USCDI v3 will also help with the gathering, use, and sharing of data in public health emergencies and emergency response. The new rule also adopts health IT standards for certified Health IT Modules to support electronic case reporting.

Improved Transparency of Artificial Intelligence for Clinical Decision Support

Artificial intelligence algorithms could help to improve care delivery, cut costs, and improve patient outcomes, especially in areas such as clinical decision support. AI algorithms are trained on very large datasets to recognize patterns and then make recommendations. For example, they can be trained using medical images to look for signs of cancer and to identify potential adverse medication interactions. The new rule will provide greater transparency about AI algorithms that interface with certified health IT used for patient care and make that information available to providers through EHRs.

The new rule aims to improve the transparency and trustworthiness of clinical decision support tools. Under the new rule there will be a different certification class for clinical decision support algorithms and certified EHRs that enable or interface with the software will allow users to review information about additional source attributes. Developers of health IT modules would also be required to undergo risk management practices for all decision support interventions they interface with, just as healthcare providers are required to conduct regular risk analyses under the HIPAA Security Rule.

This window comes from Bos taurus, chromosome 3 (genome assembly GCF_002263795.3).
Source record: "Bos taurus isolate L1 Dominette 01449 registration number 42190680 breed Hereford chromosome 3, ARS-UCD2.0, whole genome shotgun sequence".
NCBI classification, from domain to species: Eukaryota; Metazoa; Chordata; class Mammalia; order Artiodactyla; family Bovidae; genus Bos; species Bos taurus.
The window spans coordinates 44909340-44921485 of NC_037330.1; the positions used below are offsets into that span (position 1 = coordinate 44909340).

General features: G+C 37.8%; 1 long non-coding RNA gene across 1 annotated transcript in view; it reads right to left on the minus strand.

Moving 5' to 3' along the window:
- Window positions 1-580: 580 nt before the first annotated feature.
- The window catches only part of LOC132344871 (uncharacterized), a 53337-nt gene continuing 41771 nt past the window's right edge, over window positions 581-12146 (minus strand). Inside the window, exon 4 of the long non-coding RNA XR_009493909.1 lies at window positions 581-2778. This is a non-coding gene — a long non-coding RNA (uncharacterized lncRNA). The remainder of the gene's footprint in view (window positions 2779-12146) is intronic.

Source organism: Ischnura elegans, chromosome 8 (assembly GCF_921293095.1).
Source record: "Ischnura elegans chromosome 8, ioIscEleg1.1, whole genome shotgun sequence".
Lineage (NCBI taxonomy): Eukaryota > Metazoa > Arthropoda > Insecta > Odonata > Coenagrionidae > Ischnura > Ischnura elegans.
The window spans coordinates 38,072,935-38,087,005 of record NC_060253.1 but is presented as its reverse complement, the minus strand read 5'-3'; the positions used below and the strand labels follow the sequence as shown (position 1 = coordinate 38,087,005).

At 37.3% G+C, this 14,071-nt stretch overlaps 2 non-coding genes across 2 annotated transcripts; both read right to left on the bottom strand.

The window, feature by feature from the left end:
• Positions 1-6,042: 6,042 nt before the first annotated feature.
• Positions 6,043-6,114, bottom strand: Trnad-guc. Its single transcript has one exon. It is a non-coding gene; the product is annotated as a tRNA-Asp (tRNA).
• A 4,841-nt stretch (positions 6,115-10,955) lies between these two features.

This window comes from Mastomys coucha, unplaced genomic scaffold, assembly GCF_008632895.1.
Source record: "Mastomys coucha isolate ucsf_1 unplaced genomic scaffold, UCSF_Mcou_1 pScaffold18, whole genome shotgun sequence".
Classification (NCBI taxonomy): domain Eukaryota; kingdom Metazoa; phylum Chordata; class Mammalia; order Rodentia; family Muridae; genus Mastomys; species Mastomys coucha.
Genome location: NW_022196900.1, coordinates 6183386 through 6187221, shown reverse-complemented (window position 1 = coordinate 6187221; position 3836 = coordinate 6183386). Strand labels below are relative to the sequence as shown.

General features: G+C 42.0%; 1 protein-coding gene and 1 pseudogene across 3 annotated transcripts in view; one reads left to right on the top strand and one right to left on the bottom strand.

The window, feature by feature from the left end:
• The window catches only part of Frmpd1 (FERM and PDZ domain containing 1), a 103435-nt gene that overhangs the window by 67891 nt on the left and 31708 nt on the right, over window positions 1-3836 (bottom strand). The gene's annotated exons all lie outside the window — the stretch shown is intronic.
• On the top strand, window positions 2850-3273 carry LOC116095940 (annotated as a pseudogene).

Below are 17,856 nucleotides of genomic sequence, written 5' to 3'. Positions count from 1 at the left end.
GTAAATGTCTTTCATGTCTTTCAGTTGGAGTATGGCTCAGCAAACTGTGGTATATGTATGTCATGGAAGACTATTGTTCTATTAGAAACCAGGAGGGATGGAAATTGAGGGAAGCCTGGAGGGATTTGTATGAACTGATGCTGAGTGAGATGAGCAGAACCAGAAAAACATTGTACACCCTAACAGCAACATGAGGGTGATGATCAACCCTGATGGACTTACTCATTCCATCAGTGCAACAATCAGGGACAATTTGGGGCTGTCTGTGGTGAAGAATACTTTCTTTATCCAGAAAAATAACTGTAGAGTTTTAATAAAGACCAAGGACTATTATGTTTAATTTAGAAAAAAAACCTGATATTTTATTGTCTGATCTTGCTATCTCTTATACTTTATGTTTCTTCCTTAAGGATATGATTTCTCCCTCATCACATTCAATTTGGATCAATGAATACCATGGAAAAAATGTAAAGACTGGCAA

Application Programming Interface Improvements

The proposed rule updates the application programming Interface (API) Conditions of Maintenance and Certification to further ONC’s efforts to standardize APIs and help providers and patients to securely access their electronic health information through the broader adoption of standardized APIs. The rule will also foster competition by advancing foundational standards for certified API technology to improve legally permissible EHI sharing among clinicians and help individuals connect with their healthcare information through a new ecosystem of health applications.

Improvements to Respect Patient Privacy

Patients may request restrictions on certain uses and disclosures of PHI under HIPAA, such as reproductive health information and substance use information. The new rule adds new ways that developers of health IT can honor patient requests to restrict uses and disclosures, such as introducing new implementation alternatives for flagged data in health IT applications to prevent it from being added to a patient’s summary of care record, which may be viewable through patient portals or shared via an application programming interface.